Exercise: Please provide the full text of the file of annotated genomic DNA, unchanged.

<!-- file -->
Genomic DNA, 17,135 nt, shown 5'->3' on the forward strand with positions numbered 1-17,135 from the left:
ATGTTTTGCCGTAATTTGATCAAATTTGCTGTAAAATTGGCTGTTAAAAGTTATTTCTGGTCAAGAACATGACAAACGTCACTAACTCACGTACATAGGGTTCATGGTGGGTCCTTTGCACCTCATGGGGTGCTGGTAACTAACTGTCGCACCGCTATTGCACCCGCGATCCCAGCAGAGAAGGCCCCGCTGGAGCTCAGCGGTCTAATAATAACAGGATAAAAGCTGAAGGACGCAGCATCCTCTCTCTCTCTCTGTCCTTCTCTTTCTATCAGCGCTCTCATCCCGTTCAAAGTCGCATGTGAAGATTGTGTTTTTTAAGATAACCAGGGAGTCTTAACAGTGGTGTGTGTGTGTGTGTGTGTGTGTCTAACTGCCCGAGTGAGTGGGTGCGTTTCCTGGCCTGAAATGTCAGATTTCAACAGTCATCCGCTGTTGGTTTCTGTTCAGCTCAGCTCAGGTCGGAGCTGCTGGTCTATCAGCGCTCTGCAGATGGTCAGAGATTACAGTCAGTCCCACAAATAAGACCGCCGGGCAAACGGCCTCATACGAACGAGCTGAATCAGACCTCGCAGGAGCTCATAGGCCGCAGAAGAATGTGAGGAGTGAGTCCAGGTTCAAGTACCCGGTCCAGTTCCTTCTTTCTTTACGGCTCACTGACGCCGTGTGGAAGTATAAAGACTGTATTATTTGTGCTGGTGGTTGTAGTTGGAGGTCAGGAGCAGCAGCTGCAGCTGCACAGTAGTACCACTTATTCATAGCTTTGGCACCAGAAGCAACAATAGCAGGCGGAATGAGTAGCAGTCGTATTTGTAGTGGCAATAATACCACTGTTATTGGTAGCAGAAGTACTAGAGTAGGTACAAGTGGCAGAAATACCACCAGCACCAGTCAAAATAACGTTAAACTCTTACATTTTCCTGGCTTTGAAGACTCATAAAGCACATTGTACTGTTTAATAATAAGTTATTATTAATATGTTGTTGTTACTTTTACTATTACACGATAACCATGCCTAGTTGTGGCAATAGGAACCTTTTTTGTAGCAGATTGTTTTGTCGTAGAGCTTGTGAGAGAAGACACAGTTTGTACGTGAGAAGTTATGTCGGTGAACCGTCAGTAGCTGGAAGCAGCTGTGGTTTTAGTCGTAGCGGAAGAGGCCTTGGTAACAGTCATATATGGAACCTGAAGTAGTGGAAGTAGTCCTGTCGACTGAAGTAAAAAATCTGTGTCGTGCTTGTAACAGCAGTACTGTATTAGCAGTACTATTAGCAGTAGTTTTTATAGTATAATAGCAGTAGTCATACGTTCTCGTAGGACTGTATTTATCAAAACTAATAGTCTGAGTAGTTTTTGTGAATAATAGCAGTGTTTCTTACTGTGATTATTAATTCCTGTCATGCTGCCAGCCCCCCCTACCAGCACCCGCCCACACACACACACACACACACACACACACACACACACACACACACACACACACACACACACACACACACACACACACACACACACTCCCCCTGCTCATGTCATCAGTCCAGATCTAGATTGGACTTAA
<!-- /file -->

Genomic DNA, 17,135 nt, shown 5'->3' on the forward strand with positions numbered 1-17,135 from the left:
ATGTTTTGCCGTAATTTGATCAAATTTGCTGTAAAATTGGCTGTTAAAAGTTATTTCTGGTCAAGAACATGACAAACGTCACTAACTCACGTACATAGGGTTCATGGTGGGTCCTTTGCACCTCATGGGGTGCTGGTAACTAACTGTCGCACCGCTATTGCACCCGCGATCCCAGCAGAGAAGGCCCCGCTGGAGCTCAGCGGTCTAATAATAACAGGATAAAAGCTGAAGGACGCAGCATCCTCTCTCTCTCTCTGTCCTTCTCTTTCTATCAGCGCTCTCATCCCGTTCAAAGTCGCATGTGAAGATTGTGTTTTTTAAGATAACCAGGGAGTCTTAACAGTGGTGTGTGTGTGTGTGTGTGTGTGTCTAACTGCCCGAGTGAGTGGGTGCGTTTCCTGGCCTGAAATGTCAGATTTCAACAGTCATCCGCTGTTGGTTTCTGTTCAGCTCAGCTCAGGTCGGAGCTGCTGGTCTATCAGCGCTCTGCAGATGGTCAGAGATTACAGTCAGTCCCACAAATAAGACCGCCGGGCAAACGGCCTCATACGAACGAGCTGAATCAGACCTCGCAGGAGCTCATAGGCCGCAGAAGAATGTGAGGAGTGAGTCCAGGTTCAAGTACCCGGTCCAGTTCCTTCTTTCTTTACGGCTCACTGACGCCGTGTGGAAGTATAAAGACTGTATTATTTGTGCTGGTGGTTGTAGTTGGAGGTCAGGAGCAGCAGCTGCAGCTGCACAGTAGTACCACTTATTCATAGCTTTGGCACCAGAAGCAACAATAGCAGGCGGAATGAGTAGCAGTCGTATTTGTAGTGGCAATAATACCACTGTTATTGGTAGCAGAAGTACTAGAGTAGGTACAAGTGGCAGAAATACCACCAGCACCAGTCAAAATAACGTTAAACTCTTACATTTTCCTGGCTTTGAAGACTCATAAAGCACATTGTACTGTTTAATAATAAGTTATTATTAATATGTTGTTGTTACTTTTACTATTACACGATAACCATGCCTAGTTGTGGCAATAGGAACCTTTTTTGTAGCAGATTGTTTTGTCGTAGAGCTTGTGAGAGAAGACACAGTTTGTACGTGAGAAGTTATGTCGGTGAACCGTCAGTAGCTGGAAGCAGCTGTGGTTTTAGTCGTAGCGGAAGAGGCCTTGGTAACAGTCATATATGGAACCTGAAGTAGTGGAAGTAGTCCTGTCGACTGAAGTAAAAAATCTGTGTCGTGCTTGTAACAGCAGTACTGTATTAGCAGTACTATTAGCAGTAGTTTTTATAGTATAATAGCAGTAGTCATACGTTCTCGTAGGACTGTATTTATCAAAACTAATAGTCTGAGTAGTTTTTGTGAATAATAGCAGTGTTTCTTACTGTGATTATTAATTCCTGTCATGCTGCCAGCCCCCCCTACCAGCACCCGCCCACACACACACACACACACACACACACACACACACACACACACACACACACACACACACACACACACACACACACACACACACACTCCCCCTGCTCATGTCATCAGTCCAGATCTAGATTGGACTTAA